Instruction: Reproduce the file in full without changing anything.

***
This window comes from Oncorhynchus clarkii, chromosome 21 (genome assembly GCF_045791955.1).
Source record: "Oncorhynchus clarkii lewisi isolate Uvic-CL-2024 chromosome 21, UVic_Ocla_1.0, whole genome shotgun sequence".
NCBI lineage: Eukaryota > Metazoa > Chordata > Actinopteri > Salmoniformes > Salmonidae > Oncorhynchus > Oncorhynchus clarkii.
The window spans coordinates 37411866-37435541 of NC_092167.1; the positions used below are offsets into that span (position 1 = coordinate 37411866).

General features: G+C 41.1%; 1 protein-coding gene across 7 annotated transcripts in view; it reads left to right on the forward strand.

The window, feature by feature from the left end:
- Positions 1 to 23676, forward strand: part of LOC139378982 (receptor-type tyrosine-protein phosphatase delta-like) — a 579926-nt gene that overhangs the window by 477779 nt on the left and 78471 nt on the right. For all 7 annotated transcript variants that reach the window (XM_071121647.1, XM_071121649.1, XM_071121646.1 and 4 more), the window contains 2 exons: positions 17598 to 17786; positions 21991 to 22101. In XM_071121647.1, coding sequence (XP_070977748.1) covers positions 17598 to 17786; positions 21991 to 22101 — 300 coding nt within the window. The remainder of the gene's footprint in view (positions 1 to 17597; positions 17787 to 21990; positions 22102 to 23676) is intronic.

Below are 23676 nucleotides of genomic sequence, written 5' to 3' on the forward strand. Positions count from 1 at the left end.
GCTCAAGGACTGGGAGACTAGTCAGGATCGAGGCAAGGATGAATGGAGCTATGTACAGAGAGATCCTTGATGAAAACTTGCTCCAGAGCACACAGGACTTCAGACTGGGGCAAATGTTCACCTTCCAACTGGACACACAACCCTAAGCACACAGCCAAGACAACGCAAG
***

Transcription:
This window comes from Oncorhynchus clarkii, chromosome 21 (genome assembly GCF_045791955.1).
Source record: "Oncorhynchus clarkii lewisi isolate Uvic-CL-2024 chromosome 21, UVic_Ocla_1.0, whole genome shotgun sequence".
NCBI lineage: Eukaryota > Metazoa > Chordata > Actinopteri > Salmoniformes > Salmonidae > Oncorhynchus > Oncorhynchus clarkii.
The window spans coordinates 37411866-37435541 of NC_092167.1; the positions used below are offsets into that span (position 1 = coordinate 37411866).

General features: G+C 41.1%; 1 protein-coding gene across 7 annotated transcripts in view; it reads left to right on the forward strand.

The window, feature by feature from the left end:
- Positions 1 to 23676, forward strand: part of LOC139378982 (receptor-type tyrosine-protein phosphatase delta-like) — a 579926-nt gene that overhangs the window by 477779 nt on the left and 78471 nt on the right. For all 7 annotated transcript variants that reach the window (XM_071121647.1, XM_071121649.1, XM_071121646.1 and 4 more), the window contains 2 exons: positions 17598 to 17786; positions 21991 to 22101. In XM_071121647.1, coding sequence (XP_070977748.1) covers positions 17598 to 17786; positions 21991 to 22101 — 300 coding nt within the window. The remainder of the gene's footprint in view (positions 1 to 17597; positions 17787 to 21990; positions 22102 to 23676) is intronic.

Below are 23676 nucleotides of genomic sequence, written 5' to 3' on the forward strand. Positions count from 1 at the left end.
GCTCAAGGACTGGGAGACTAGTCAGGATCGAGGCAAGGATGAATGGAGCTATGTACAGAGAGATCCTTGATGAAAACTTGCTCCAGAGCACACAGGACTTCAGACTGGGGCAAATGTTCACCTTCCAACTGGACACACAACCCTAAGCACACAGCCAAGACAACGCAAG